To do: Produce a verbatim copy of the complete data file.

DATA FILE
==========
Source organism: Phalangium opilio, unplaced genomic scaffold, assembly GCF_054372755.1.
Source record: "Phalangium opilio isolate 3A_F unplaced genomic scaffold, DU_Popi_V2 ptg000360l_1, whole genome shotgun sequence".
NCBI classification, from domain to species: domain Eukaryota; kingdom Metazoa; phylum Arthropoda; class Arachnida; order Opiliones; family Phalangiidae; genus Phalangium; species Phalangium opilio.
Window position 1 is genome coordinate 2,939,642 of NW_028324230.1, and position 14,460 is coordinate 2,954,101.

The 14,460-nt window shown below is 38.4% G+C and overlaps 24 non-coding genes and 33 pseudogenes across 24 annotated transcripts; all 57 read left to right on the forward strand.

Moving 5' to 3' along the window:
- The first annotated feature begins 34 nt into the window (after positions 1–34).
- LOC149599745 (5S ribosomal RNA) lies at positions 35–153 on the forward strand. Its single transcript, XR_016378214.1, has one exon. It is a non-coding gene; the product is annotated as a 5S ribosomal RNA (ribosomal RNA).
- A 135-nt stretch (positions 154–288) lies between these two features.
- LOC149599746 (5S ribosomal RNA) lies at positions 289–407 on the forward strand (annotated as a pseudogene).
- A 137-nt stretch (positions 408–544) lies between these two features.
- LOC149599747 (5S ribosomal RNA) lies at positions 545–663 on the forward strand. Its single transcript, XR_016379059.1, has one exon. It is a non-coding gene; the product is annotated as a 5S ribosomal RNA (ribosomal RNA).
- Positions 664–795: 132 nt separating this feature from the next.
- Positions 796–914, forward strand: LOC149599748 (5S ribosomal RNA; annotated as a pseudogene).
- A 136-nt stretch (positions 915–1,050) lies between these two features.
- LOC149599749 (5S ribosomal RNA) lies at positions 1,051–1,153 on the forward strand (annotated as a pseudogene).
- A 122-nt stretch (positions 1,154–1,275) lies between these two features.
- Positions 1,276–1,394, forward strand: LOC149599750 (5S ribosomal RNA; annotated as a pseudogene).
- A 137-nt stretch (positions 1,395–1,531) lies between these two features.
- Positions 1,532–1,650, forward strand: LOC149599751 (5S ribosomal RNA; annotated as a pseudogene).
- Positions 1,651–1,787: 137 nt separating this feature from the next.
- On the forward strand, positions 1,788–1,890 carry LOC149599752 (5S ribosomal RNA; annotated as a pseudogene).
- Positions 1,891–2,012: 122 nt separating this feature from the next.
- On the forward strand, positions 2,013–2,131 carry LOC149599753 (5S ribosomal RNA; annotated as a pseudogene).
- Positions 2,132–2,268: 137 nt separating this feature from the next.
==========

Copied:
Source organism: Phalangium opilio, unplaced genomic scaffold, assembly GCF_054372755.1.
Source record: "Phalangium opilio isolate 3A_F unplaced genomic scaffold, DU_Popi_V2 ptg000360l_1, whole genome shotgun sequence".
NCBI classification, from domain to species: domain Eukaryota; kingdom Metazoa; phylum Arthropoda; class Arachnida; order Opiliones; family Phalangiidae; genus Phalangium; species Phalangium opilio.
Window position 1 is genome coordinate 2,939,642 of NW_028324230.1, and position 14,460 is coordinate 2,954,101.

The 14,460-nt window shown below is 38.4% G+C and overlaps 24 non-coding genes and 33 pseudogenes across 24 annotated transcripts; all 57 read left to right on the forward strand.

Moving 5' to 3' along the window:
- The first annotated feature begins 34 nt into the window (after positions 1–34).
- LOC149599745 (5S ribosomal RNA) lies at positions 35–153 on the forward strand. Its single transcript, XR_016378214.1, has one exon. It is a non-coding gene; the product is annotated as a 5S ribosomal RNA (ribosomal RNA).
- A 135-nt stretch (positions 154–288) lies between these two features.
- LOC149599746 (5S ribosomal RNA) lies at positions 289–407 on the forward strand (annotated as a pseudogene).
- A 137-nt stretch (positions 408–544) lies between these two features.
- LOC149599747 (5S ribosomal RNA) lies at positions 545–663 on the forward strand. Its single transcript, XR_016379059.1, has one exon. It is a non-coding gene; the product is annotated as a 5S ribosomal RNA (ribosomal RNA).
- Positions 664–795: 132 nt separating this feature from the next.
- Positions 796–914, forward strand: LOC149599748 (5S ribosomal RNA; annotated as a pseudogene).
- A 136-nt stretch (positions 915–1,050) lies between these two features.
- LOC149599749 (5S ribosomal RNA) lies at positions 1,051–1,153 on the forward strand (annotated as a pseudogene).
- A 122-nt stretch (positions 1,154–1,275) lies between these two features.
- Positions 1,276–1,394, forward strand: LOC149599750 (5S ribosomal RNA; annotated as a pseudogene).
- A 137-nt stretch (positions 1,395–1,531) lies between these two features.
- Positions 1,532–1,650, forward strand: LOC149599751 (5S ribosomal RNA; annotated as a pseudogene).
- Positions 1,651–1,787: 137 nt separating this feature from the next.
- On the forward strand, positions 1,788–1,890 carry LOC149599752 (5S ribosomal RNA; annotated as a pseudogene).
- Positions 1,891–2,012: 122 nt separating this feature from the next.
- On the forward strand, positions 2,013–2,131 carry LOC149599753 (5S ribosomal RNA; annotated as a pseudogene).
- Positions 2,132–2,268: 137 nt separating this feature from the next.